Le Fetiche Maya is a challenging action adventure developed by Silmarils in 1989 and released for the Amiga, Atari ST and DOS (EGA,VGA) computers.
STORY / GAMEPLAY The body of the famous archaeologist Edward Halifax was recently discovered somewhere in the jungle of Yucatan, not far from Chichen Itza. The causes of his death remain unsolved. The old scientist, that's been missing for more than 3 years, carried a Maya parchment mentioning the existence of a mysterious fetish. Halifax's student, Professor Michael Fairbanks (that's you) travels to Mexico with the intention to continue the research and unveil the mystery. Michael finds himself in a small village called Merida, a god forsaken horrid place with two drunken sleeping Mexicans lying in front of a store. He needs to go in and buy supplies and he must also be aware not to spend his only $1000. Buying useful stuff can come in handy when Michael tries to bribe some locals for more info. Food supplies can restore his health (note: meats are more efficient than fruits) and his car can run for some time and distance without fuel (besides, Michael has one spare can on board). So, he has to choose and use his funds wisely. In addition, Michael can trade various items (found on the way) for other valuable goods and then return to Merida. Note that, for the first part of the game, you need to search and find certain objects and, as long as you proceed further, you'll also need to solve puzzles, encounter hostile locals, avoid death traps and wild animals, drive fast but carefully and enter many Mayan buildings and tombs; all the above offer a nicely presented action adventure game from the French software house, Silmarils.
GRAPHICS / SOUND The graphics on the Amiga are good, with some artistic touches in each screen (yes the game is divided into screens, like a pure adventure game) and there are many beautifully designed environments with a perfectly matched selection of colors that impart a great adventurous atmosphere. The sprites' animation is a bit "jerky" though while each driving scene is based on an innovative pseudo-3D style and moves pretty fast (actually, the dashboard perspective reminds us of Lombard RAC Rally). Comparably, both the Amiga and the ST share similar visuals, with the Amiga being a bit more colorful. As far as the sound, the Amiga version includes a nicely composed intro theme and a few in-game sampled sound effects.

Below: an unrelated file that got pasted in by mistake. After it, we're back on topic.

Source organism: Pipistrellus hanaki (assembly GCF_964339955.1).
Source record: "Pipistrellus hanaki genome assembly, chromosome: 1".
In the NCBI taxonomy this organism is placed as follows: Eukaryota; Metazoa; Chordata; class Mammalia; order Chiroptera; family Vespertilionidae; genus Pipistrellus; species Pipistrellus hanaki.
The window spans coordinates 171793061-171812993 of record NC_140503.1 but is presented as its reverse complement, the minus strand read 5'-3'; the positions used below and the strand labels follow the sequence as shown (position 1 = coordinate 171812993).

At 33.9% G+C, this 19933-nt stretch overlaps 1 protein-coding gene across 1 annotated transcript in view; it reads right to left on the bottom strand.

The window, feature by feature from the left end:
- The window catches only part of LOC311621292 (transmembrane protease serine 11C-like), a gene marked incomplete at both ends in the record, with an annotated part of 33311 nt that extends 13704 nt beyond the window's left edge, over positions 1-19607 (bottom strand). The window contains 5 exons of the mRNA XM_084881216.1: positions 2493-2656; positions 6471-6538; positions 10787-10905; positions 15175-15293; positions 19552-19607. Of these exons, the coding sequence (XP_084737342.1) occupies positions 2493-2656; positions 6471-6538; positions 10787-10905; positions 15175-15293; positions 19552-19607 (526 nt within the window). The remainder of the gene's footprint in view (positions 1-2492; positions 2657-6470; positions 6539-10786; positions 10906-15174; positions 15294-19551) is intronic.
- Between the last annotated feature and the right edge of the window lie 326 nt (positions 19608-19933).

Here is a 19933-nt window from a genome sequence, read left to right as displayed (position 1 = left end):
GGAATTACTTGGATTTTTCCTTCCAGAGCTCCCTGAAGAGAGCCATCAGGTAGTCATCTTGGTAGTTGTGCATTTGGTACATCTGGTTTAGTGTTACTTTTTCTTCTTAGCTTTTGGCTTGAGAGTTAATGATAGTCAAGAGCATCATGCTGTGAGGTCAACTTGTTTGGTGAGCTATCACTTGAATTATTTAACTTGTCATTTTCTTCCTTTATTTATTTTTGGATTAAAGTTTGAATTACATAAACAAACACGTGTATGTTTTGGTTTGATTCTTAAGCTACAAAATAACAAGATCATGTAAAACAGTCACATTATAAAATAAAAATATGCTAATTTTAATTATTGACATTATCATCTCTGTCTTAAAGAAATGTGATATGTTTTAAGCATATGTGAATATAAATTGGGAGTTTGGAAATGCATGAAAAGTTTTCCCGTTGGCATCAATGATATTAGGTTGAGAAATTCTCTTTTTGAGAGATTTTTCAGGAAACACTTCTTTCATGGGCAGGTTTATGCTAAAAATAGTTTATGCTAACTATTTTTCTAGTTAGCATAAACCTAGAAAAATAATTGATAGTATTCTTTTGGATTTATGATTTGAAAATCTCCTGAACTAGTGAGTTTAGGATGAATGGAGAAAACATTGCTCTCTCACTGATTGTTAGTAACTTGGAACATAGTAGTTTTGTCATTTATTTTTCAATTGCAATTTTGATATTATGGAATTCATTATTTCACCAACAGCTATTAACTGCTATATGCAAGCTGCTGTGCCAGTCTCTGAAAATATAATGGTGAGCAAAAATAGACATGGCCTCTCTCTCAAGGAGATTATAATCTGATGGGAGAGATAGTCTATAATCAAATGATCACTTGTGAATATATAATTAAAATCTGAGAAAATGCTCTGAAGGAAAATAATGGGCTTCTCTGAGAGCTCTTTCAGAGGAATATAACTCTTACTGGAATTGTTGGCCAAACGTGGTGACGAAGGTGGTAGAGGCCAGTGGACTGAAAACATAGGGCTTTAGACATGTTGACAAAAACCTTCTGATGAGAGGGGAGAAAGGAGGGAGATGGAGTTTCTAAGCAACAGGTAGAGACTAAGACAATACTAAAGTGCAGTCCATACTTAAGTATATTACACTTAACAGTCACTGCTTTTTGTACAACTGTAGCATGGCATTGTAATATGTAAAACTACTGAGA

VIDEO On our video below, you may watch both the Atari ST and Amiga versions.
CPU: Motorola MC68000 7.16 MHz MEMORY: 512KB of Chip RAM (OCS chipset - A500), 512 KB of Slow RAM or Trapdoor RAM can be added via the trapdoor expansion, up to 8 MB of Fast RAM or a Hard drive can be added via the side expansion slot. The ECS chipset (A500+) offered 1MB on board to 2MB (extended) of Chip RAM. GRAPHICS: The OCS chipset (Amiga 500) features planar graphics (codename Denise custom chip), with up to 5 bit-planes (4 in hires), allowing 2, 4, 8, 16 and 32 color screens, from a 12bit RGB palette of 4096 colors. Resolutions varied from 320x256 (PAL, non-interlaced, up to 4096 colors) to 640x512 (interlace, up to 4 colors). Two special graphics modes where also included: Extra Half Bright with 64 colors and HAM with all 4096 colors on-screen. The ECS chipset models (Amiga 500+) offered same features but also extra high resolution screens up to 1280x512 pixels (4 colors at once). SOUND: (Paula) 4 hardware-mixed channels of 8-bit sound at up to 28 kHz. The hardware channels had independent volumes (65 levels) and sampling rates, and mixed down to two fully left and fully right stereo outputs